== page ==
Everytime I get a music score by A R Rahman, I give it a few days
and a few listenings to let it strike some chord before I can start enjoying it. The same
for Pukar, though I would rate it lesser
than his previous scores this year. This is not to make the music of Pukar sound any
lesser, as the comparison here is Earth, Taal,
Thakshak - all brilliant score in recent months.
Pukar opens with an Indianized rendition of Kay Sera.. Sera..
(Que Sera Sera) in a song that seems like a late addition to the album. This being the Prabhudeva-Madhuri dance number, has a good rhythm
going in its favor. The female lead singing by Kavita Krishnamurthy lifts
the song further, though Shankar Mahadevan as a male support does not
have much opportunity. Similarly patchy is the lyrics, by Javed Akhtar, which is quite
interestingly creative in the use of Kay Sera Sera and the main lines - but has some very
cheesy sounding background / chorus lines. Credit or discredit to Rahman, the rhythms and
the tune is reworked from a recent Tamil movie (like he did in Thakshak), and the Tamil
song had the charm of originality which this perhaps misses. But someone, who hasn't heard
that may find this as brilliant (which it is, and perhaps will be further enhanced by the
Sunta Hai Mera Khuda by Udit Narayan and
Kavita Krishnamurthy follows as a easy flowing song that grows on you with time - starting
off as a very simple melody with little to charm, and growing into an addictive soft
number. One reason why song grows on you are the Lyrics by Majrooh perhaps (the album
credits Javed Akhtar and Majrooh for lyrics, but does not mention who for which song).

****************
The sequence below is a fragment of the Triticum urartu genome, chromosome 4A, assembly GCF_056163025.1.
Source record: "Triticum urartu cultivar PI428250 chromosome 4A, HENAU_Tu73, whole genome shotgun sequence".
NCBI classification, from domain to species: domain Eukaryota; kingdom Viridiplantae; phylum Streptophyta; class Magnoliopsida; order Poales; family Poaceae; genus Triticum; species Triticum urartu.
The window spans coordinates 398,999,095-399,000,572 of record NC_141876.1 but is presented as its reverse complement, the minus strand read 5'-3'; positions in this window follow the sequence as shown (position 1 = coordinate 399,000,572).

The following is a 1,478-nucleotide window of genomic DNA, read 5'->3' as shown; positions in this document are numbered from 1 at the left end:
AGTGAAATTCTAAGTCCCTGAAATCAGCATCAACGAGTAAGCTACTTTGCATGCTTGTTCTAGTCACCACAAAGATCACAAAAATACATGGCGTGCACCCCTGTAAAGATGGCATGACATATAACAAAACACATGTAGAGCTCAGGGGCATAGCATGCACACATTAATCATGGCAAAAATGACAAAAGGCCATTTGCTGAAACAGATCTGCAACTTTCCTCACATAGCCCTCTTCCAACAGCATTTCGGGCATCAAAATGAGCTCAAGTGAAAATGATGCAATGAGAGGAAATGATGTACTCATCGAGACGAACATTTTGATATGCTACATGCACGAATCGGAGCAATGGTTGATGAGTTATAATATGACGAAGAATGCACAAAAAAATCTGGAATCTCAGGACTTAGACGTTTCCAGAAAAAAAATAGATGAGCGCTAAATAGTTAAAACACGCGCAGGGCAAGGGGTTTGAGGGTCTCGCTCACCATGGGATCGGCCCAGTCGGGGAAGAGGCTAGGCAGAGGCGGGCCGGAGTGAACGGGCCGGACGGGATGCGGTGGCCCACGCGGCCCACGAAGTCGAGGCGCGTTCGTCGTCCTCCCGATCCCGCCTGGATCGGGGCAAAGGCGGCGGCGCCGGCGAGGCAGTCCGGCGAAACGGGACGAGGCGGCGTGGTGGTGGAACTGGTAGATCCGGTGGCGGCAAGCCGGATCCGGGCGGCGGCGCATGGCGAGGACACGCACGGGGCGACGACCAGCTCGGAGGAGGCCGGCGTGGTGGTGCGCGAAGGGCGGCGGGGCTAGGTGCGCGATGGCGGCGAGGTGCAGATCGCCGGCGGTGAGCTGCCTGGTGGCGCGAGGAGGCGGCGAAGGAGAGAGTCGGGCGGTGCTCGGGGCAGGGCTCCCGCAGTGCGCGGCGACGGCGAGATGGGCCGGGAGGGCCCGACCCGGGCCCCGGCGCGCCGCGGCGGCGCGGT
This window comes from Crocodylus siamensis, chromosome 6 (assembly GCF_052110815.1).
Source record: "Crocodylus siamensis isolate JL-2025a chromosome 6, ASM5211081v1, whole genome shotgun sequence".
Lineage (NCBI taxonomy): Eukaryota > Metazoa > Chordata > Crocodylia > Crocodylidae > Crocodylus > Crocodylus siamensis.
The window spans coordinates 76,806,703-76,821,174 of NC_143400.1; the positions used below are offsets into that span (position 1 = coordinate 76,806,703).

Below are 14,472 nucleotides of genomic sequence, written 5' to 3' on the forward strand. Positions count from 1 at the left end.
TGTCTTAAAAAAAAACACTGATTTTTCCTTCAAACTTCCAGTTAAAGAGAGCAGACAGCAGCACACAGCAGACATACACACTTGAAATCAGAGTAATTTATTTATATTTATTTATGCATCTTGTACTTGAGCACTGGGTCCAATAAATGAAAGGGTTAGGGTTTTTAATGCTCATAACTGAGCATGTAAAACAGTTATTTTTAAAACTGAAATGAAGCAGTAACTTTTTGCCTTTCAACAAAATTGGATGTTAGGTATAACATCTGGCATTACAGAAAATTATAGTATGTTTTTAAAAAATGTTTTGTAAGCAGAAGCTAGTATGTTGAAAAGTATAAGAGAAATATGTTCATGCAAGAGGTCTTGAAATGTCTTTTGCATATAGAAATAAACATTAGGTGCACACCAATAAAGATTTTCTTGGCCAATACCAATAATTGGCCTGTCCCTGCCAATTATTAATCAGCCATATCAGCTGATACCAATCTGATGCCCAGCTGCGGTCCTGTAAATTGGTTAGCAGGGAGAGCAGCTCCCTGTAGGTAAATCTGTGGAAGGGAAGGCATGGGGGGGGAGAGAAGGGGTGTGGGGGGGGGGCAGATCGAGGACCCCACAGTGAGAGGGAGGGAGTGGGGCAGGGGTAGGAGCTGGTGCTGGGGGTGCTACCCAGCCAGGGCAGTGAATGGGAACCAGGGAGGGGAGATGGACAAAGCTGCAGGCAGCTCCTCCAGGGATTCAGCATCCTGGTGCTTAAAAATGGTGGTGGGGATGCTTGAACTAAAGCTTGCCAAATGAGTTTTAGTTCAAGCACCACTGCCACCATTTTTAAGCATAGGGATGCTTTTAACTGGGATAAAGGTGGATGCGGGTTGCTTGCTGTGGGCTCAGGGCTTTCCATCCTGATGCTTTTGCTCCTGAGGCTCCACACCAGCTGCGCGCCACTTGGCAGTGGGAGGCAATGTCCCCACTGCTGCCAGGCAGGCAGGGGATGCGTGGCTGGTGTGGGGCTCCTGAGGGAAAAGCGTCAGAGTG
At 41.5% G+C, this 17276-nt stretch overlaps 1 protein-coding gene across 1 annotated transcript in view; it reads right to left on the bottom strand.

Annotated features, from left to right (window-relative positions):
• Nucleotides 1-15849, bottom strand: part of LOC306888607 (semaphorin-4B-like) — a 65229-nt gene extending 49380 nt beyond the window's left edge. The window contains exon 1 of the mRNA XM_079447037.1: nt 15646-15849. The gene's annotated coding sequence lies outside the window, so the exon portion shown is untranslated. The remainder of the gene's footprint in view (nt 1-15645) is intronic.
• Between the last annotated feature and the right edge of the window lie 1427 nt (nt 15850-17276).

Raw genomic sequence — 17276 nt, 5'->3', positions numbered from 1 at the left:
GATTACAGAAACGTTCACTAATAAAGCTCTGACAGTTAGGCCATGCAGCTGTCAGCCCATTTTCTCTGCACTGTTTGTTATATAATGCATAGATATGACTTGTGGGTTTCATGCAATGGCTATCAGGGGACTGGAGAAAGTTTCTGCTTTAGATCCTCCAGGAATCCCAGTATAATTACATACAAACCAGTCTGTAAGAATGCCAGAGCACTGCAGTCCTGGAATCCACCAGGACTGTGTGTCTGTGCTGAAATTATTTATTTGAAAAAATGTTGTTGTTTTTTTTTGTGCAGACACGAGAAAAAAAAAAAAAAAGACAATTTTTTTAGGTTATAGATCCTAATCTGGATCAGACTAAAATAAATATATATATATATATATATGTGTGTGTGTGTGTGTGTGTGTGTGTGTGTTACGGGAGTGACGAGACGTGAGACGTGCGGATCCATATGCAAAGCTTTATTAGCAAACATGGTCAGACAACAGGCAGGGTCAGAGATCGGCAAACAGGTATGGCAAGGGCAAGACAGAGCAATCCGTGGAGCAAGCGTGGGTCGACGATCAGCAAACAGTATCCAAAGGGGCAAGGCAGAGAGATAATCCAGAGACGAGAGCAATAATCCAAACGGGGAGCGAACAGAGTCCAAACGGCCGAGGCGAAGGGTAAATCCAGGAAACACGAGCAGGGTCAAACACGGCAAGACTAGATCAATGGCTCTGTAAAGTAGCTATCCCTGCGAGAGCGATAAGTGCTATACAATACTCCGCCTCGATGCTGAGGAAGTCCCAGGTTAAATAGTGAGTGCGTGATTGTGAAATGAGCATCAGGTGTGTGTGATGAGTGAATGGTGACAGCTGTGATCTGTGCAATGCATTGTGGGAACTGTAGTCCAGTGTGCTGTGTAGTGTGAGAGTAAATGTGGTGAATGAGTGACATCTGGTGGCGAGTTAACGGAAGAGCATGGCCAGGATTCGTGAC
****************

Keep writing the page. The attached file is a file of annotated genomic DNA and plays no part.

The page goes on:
Rahman uses the voice of Swarnalatha in the background most liltingly -
another reason why the melody grows on you slowly, but surely.
The next number, Hamrahi Jab Ho Mastana, is for me - the
weakest song of the album. Udit Narayan and Hema Sardesai bring much life
to the song, which seems to run a staccato pace - trying to be fast - but with a staid
rhythm much unlike the varied rhythms of Kay Sera Sera earlier.
Hai Jaana .. by Sujatha, features twice in
the album - and like Sunta Hai Mera Khuda - takes time to grow on your ears. The
singing leaves you imagining a song of seduction and yearning rolled together. The song
has the charm that Majrooh would create so very effectively with S D Burman or R D Burman
through the previous three decades - and is enriched by the orchestral arrangements of A R
The best songs of the album come towards the end. Sonu Nigam lifts Kismat
Se Tum Humko Mile to amazing heights, sounding very reminiscent of Mohd.
Rafi in a semi-classical number of the 60s or 70s. Anuradha Paudwal
provides able and equally competent support - and Rahman combines conventional Indian
instruments with his inimicable style to come up a truly remarkable composition for a
soft, slow and romantic number. Poetic line, my guess by Majrooh, contribute as much to
the brilliance of this song.
I would have picked Kismat Se Tum Humko Mile as my song of the album - but for
the combination of Rahman and Lata for Ek Tu
Hi Bharosa. Lyrics sound more like Javed Akhtar here, maybe because we have
heard him write similarly patriotic or anti-violence lines for Earth or Border in recent times. Lata brings in the same spirit that she did
with patriotic songs in the 60s and 70s. The composition is simple, with Lata's voice well
enhanced by effective use of kids in chorus.
On the positive side of the album is that this is a different score from many of
Rahman's recent ones - in having the melody and spirit of music from a few decades back,
and presented in modern day form without sounding like a remix version. At the same time,
the score leaves you with a feeling of incompleteness - a feeling that something is
missing that keeps this from becoming a strikingly brilliant album.